Amid Equilibrium in Patent Deterrence, Apple’s Patent Attacks on Linux a Sign of Losing

Posted in Apple, GNU/Linux, Google at 6:25 am by Dr. Roy Schestowitz

Reagan and Gorbachev

Summary: Balancing of patents between the Android side and the non-Android side ensures that Apple would have to reassess its embargo-to-compete strategy

APPLE’S empire is heavily built upon trademarks, probably more so than lock-in or any genuine technical merit. What Apple fears the most is that people may start realising that they overpay for junk they can get elsewhere for half the price and with twice the number of features. For Microsoft it’s the same problem, but rather relying on trademarks, Microsoft is relying on kickbacks, other dirty dealings, and technical lock-in. Linux is to proprietary software what the industrial revolution was to Luddites.

“Linux is to proprietary software what the industrial revolution was to Luddites.”While many know that this site is against Samsung, it is clear that when it battles against Apple over the use of Android, the decision may matter to a lot of companies which distribute Linux. “Samsung’s Lee eyes deals to boost software prowess,” writes Reuters, noting that “Lee made similar remarks in late July, urging managers to boost its software prowess, patent pools and talent at the firm’s annual event comparing Samsung’s vast product portfolios ranging from televisions, handsets and computers against those of its rivals.”

Notice the part about patent pools and mind the endless FUD about Google’s purchase of part of Motorola. The real news is that Google sought patent deterrence, not an Android monoculture. As one article put it, “the manufactures are tit-for-tatting over software patents, those ridiculous monstrosities of failed policy.” Mike Masnick’s headline was “Motorola Deal Showing Massive Loss To Innovation Caused By Patents” and Dr. Glyn Moody wrote:

I am really quite relieved Google is trying to acquire Motorola Mobility. Not because I think it will solve all the problems of Android – it’s far too early to say anything like it; but simply because, at last, Google has done something that might begin to address them.

I was fast coming to the view that Google was, if not completely clueless in the face of multiple patent assaults on its Android platform, at least pretty rudderless. When it eventually lost the battle for Nortel – after offering the most absurd bids that involved things like pi billion dollars – I really doubted it had any idea how serious things were getting.

The matter of fact is, Samsung is likely to become more heavily dependent on Linux, the main problem (or one among several) is that it pays Microsoft for Linux. The good thing is that Samsung — like HTC — is unwilling go do the same with Apple, whose embargo attempts against Galaxy Tab are failing [1, 2]. It looked very different earlier this month, but it didn’t last long for Apple.

Not so big now, are you Apple?

Microsoft’s Proxy Fights (via Patent Trolls) Emerge in the Courtroom

Posted in Apple, GNU/Linux, Google, Microsoft, Patents at 6:01 am by Dr. Roy Schestowitz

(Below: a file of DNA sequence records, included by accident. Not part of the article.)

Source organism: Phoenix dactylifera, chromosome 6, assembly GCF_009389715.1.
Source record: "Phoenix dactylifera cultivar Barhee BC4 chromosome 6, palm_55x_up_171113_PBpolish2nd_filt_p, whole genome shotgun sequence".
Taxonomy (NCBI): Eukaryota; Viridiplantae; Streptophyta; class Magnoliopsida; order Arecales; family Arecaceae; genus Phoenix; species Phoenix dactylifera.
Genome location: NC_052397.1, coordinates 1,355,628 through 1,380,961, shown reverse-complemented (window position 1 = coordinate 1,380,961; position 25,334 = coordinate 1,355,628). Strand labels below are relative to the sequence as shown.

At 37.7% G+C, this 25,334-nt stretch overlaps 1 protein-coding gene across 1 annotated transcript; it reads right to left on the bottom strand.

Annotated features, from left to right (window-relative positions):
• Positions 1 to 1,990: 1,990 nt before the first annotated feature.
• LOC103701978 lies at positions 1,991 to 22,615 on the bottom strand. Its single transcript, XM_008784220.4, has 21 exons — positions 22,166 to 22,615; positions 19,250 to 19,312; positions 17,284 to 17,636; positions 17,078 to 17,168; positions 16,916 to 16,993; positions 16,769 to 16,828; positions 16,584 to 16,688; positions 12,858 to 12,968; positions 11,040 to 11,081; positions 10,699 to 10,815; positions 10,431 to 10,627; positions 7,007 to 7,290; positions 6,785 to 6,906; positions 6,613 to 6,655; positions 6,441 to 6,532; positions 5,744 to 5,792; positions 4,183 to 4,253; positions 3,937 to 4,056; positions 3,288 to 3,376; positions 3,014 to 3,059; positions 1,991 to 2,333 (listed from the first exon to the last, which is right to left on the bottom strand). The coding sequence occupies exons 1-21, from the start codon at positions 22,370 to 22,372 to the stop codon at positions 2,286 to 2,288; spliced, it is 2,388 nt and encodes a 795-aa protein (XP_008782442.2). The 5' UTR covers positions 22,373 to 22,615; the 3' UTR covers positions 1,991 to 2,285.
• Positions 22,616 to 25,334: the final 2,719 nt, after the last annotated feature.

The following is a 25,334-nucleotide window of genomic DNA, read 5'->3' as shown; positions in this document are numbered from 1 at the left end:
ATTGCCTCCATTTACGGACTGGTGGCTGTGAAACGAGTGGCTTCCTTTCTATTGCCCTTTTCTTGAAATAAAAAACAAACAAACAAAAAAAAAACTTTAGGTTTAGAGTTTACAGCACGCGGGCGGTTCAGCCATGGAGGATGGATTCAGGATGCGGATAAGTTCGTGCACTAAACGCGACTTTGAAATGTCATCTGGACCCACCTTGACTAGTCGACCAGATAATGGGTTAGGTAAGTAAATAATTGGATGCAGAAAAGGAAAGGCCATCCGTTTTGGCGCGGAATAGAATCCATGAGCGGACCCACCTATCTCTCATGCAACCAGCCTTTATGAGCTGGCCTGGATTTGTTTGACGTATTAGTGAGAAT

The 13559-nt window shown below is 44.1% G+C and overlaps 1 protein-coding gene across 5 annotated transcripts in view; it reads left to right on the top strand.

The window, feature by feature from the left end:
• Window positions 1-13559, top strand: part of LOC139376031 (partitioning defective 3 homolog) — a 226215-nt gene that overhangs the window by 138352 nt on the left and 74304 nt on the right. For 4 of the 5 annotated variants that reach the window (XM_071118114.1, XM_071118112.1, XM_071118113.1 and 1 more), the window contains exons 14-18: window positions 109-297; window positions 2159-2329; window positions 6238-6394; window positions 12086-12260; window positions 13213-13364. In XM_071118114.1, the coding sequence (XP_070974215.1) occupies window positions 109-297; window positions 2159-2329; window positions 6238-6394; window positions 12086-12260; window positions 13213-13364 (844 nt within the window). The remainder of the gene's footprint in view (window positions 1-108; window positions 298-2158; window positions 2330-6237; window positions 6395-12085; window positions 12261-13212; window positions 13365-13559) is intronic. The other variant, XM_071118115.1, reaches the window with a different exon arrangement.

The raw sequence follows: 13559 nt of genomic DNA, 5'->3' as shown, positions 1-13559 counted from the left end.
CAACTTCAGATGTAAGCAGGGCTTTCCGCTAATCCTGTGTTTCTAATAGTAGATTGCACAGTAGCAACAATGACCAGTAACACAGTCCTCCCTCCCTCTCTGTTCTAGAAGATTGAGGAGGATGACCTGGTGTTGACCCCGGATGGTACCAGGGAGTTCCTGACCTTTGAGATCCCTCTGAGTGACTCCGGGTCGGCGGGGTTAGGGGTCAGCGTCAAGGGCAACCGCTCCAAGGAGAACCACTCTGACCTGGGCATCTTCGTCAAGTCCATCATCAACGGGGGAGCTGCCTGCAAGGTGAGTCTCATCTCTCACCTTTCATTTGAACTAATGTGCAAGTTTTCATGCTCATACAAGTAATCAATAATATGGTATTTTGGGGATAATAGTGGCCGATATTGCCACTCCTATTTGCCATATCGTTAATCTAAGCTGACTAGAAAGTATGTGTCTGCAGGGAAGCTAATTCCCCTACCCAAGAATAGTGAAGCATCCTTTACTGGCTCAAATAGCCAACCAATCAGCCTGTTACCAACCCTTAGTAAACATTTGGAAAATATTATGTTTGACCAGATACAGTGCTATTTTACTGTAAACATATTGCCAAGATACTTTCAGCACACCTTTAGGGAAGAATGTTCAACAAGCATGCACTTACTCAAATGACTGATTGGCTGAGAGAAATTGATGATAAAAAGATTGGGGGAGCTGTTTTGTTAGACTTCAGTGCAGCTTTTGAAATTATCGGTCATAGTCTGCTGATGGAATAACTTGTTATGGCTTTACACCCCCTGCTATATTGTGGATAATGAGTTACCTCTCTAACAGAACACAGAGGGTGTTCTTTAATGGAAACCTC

Summary: Intellectual Ventures’ connections to Lodsys are being shown to the judge by DriveTime, which also uses the recent NPR article (about Intellectual Ventures) as evidence

The Oracle vs. Google case that Groklaw keeps track of may as well be motivated by part of the cartel Google spoke about. We have already written very extensively about the relationship between Apple and Oracle. But another fascinating battle comes from Microsoft’s alter ego, Intellectual Ventures (IV), which is the world’s largest patent troll.

According to this new article from Groklaw, Lodsys may be also an “alter ego” of Intellectual Ventures, as we mentioned before [1, 2, 3, 4]. To quote Groklaw‘s Professor Webbink:

Lodsys – DriveTime Says It Suspects Lodsys is an “alter ego” of Intellectual Ventures, Asks to Do Discovery

DriveTime Automotive Group has filed a motion, Motion For Leave To Conduct Jurisdictional Discovery And To Stay Response To Motion To Dismiss, in its Arizona declaratory judgment action against Lodsys. That is a mouthful for saying they believe Lodsys does, in fact, have jurisdictional ties to Arizona (where DriveTime is located) and that they should be allowed the opportunity to conduct limited discovery against Lodsys for the purpose of proving that point before the court simply grants Lodsys’ motion to dismiss for lack of jurisdiction

DriveTime is asking the Arizona federal district court to let it do discovery to flush out any Intellectual Ventures ties to Lodsys. DriveTimes says they “strongly suspect, as do others, that Lodsys is a spin-off and the alter ego of a company called Intellectual Ventures (“IV”), known as “patent troll public enemy #1.”

It quotes from the recent NPR article implying such a connection, and attaches it as an exhibit [PDF], and it describes how patent trolling works, saying that trolls often assert baseless claims, and it says that Lodsys’s claims against it are precisely that, baseless. So it would like to do discovery to flush out all the secret corners of the claim against it: